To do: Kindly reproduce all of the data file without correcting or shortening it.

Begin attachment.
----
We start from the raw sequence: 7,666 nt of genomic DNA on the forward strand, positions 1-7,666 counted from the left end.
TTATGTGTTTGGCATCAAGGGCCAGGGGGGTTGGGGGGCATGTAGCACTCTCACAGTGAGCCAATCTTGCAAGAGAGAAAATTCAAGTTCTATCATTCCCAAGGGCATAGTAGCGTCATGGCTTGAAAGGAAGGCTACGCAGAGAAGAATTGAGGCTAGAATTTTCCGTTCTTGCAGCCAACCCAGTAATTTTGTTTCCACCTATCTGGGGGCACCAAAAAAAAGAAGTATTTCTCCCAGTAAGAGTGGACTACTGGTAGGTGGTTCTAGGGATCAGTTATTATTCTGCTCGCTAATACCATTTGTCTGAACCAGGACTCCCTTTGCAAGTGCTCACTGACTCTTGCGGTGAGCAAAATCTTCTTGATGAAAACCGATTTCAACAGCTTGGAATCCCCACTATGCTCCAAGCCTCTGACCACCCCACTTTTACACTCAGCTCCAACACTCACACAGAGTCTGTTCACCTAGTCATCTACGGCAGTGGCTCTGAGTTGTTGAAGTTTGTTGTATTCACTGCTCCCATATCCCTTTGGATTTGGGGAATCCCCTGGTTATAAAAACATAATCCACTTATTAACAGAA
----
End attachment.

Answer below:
We start from the raw sequence: 7,666 nt of genomic DNA on the forward strand, positions 1-7,666 counted from the left end.
TTATGTGTTTGGCATCAAGGGCCAGGGGGGTTGGGGGGCATGTAGCACTCTCACAGTGAGCCAATCTTGCAAGAGAGAAAATTCAAGTTCTATCATTCCCAAGGGCATAGTAGCGTCATGGCTTGAAAGGAAGGCTACGCAGAGAAGAATTGAGGCTAGAATTTTCCGTTCTTGCAGCCAACCCAGTAATTTTGTTTCCACCTATCTGGGGGCACCAAAAAAAAGAAGTATTTCTCCCAGTAAGAGTGGACTACTGGTAGGTGGTTCTAGGGATCAGTTATTATTCTGCTCGCTAATACCATTTGTCTGAACCAGGACTCCCTTTGCAAGTGCTCACTGACTCTTGCGGTGAGCAAAATCTTCTTGATGAAAACCGATTTCAACAGCTTGGAATCCCCACTATGCTCCAAGCCTCTGACCACCCCACTTTTACACTCAGCTCCAACACTCACACAGAGTCTGTTCACCTAGTCATCTACGGCAGTGGCTCTGAGTTGTTGAAGTTTGTTGTATTCACTGCTCCCATATCCCTTTGGATTTGGGGAATCCCCTGGTTATAAAAACATAATCCACTTATTAACAGAA